Recital Week: Planning – 10 Questions to ask when planning your next recital
Welcome to Recital Week at Fun Key Music!
Over the next week I will be bringing you ideas and inspiration for recitals. Today, I will talk all about planning your recital and every day this week will cover a new recital topic. They will include:
Stay tuned all week for new ideas coming your way.
Let’s get planing!
The planning stages of your next recital can really be a “make it or break it” experience and determine how smoothly your recital runs. Here are some tips to make your event go off without a hitch.
Get a vision.
Think of everything the entire recital day that could possibly affect the outcome of your recital. Imagine what your recital will look like from the time you arrive at the venue to the time your last guest leaves. What will need to happen in that time for you to consider the recital a successful event? Here are 10 things to consider.
1. Will I have a theme for my recital?
The theme of your recital will affect everything from the pieces your students will perform, to the program design, maybe even the food, decorations and what your students will wear.
There are so many great ideas for recital themes and lots of creative teachers who have shared their ideas. These two posts share over 60 recital themes if you’re in need of some ideas.
After you’ve chosen your theme, think of a catchy name or have a studio contest to name your recital:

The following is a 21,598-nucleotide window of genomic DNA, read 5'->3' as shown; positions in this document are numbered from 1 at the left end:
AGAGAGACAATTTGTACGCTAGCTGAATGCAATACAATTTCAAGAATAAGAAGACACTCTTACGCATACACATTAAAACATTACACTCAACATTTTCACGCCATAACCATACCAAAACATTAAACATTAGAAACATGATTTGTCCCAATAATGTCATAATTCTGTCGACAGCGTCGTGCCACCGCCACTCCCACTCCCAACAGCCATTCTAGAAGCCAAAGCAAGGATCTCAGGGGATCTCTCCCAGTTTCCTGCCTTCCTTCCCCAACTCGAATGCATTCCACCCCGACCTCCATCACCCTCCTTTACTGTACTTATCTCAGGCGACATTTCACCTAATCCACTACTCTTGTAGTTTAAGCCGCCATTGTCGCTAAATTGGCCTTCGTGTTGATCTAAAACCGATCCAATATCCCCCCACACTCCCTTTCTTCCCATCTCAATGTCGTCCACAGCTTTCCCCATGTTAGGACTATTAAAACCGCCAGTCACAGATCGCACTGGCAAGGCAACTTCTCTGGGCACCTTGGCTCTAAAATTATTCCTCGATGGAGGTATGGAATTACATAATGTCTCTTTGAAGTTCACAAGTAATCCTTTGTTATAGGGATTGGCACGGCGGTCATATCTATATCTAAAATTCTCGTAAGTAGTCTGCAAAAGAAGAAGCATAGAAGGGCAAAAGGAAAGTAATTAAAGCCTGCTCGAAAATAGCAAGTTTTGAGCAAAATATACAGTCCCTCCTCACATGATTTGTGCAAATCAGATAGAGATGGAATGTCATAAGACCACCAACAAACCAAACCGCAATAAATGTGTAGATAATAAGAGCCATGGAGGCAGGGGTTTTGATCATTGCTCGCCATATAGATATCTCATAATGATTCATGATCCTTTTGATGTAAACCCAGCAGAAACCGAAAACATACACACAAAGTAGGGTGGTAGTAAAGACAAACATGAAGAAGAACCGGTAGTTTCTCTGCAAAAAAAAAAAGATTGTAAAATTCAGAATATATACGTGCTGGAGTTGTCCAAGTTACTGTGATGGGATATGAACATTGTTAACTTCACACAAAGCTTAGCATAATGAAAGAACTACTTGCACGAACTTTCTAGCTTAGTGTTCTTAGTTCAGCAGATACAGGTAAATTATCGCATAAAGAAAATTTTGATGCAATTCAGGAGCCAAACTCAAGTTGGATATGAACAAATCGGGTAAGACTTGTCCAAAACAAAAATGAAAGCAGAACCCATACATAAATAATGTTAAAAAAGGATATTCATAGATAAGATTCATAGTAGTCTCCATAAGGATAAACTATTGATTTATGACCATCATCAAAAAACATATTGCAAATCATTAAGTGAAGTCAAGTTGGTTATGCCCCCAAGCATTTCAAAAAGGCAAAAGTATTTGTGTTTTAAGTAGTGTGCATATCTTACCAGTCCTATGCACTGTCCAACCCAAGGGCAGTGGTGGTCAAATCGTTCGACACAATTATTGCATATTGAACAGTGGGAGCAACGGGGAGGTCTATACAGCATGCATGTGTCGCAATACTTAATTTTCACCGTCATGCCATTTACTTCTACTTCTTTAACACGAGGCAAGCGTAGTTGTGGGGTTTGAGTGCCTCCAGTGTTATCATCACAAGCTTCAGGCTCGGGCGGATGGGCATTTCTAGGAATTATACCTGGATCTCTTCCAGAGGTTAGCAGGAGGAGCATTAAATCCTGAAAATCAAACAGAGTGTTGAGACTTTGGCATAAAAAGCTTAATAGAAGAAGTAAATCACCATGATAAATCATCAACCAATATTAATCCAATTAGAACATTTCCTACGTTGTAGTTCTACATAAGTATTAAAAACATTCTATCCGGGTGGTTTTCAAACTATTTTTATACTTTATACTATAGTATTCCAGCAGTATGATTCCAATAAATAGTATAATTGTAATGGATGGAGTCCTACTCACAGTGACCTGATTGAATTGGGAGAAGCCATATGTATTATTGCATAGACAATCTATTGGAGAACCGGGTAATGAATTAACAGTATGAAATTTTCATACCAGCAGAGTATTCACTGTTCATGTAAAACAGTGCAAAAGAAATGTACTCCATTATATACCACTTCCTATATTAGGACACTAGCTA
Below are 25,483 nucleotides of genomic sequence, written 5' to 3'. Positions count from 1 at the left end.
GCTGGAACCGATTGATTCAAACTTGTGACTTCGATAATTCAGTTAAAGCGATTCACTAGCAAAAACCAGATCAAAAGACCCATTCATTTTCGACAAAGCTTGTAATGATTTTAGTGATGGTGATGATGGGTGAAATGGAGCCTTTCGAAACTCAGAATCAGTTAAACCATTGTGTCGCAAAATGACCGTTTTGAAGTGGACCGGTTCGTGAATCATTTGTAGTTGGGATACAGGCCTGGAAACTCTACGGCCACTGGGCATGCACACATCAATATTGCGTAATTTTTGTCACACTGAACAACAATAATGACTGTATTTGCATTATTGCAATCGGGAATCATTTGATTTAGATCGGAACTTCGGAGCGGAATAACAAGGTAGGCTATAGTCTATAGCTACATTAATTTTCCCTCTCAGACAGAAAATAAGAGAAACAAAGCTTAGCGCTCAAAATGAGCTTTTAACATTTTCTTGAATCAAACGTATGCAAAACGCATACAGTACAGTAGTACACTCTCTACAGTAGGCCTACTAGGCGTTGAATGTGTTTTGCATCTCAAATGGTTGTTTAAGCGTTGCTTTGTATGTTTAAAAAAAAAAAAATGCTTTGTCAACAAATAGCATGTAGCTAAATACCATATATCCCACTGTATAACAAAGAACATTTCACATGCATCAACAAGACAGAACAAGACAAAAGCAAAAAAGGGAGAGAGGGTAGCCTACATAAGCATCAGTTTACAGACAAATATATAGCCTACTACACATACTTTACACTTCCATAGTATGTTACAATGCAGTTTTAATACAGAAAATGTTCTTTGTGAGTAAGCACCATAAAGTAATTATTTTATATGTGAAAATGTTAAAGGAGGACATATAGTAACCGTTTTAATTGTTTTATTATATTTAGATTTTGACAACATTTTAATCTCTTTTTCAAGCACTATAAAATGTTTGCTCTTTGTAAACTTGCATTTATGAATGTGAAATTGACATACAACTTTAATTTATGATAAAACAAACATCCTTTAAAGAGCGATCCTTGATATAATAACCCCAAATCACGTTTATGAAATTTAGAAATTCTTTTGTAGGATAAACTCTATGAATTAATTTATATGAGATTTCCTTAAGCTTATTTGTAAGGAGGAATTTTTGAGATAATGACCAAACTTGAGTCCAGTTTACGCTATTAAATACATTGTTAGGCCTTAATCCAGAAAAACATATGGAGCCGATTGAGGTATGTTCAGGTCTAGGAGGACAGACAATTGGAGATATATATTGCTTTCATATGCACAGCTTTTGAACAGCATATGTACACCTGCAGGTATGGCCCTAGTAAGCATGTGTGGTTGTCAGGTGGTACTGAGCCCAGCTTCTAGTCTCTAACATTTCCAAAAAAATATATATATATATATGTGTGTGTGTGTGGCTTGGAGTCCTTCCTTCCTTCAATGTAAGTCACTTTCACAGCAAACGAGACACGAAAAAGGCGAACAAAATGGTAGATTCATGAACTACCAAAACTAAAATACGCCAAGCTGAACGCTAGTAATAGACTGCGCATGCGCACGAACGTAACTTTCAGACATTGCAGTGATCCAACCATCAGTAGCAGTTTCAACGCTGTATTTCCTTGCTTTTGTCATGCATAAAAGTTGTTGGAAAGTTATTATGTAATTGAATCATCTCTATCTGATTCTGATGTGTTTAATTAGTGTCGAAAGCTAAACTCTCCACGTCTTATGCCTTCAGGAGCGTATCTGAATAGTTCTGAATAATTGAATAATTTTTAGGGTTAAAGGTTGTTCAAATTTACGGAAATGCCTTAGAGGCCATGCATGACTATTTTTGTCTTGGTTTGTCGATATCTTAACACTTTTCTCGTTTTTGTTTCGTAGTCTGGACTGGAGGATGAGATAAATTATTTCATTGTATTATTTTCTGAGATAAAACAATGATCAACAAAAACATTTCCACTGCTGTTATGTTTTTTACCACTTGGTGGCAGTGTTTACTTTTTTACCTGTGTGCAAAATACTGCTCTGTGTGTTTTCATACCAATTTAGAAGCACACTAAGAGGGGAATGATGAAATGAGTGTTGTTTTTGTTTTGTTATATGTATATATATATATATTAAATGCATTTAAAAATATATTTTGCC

Dancing through the Decades, Rock and Roll Rewind, Springtime Serenades, Musical Memories….(can you tell I’m a fan of alliteration?)
2. Where will I have my recital?
Whether it’s held at a music store, a church, a university, in your home, an outdoor location, a restaurant, a banquet hall, or other location, the venue of your recital can really change the energy and feel of your recital.
Think outside of the box on this one. You don’t always have to hold your recitals at the same location. Try a new venue, a change might do you good!
Get your recital date and venue on the books and start telling your piano families as soon as possible so they can mark their calendars and start inviting friends and family.
Create an event on FaceBook and invite your piano parents. They can then invite their guest. Create recital invitations over at JoyTunes and send those out to your families as well.
3. What time should I arrive?
I always, ALWAYS have students and parents arrive well before the start time of the recital, up to 30-40 minutes early. There is nothing more embarrassing than pulling into the parking lot later than a parent, or frantically trying to get everything organized when you should be greeting and welcoming your guests. (Not that this has EVER happened to me! ;P)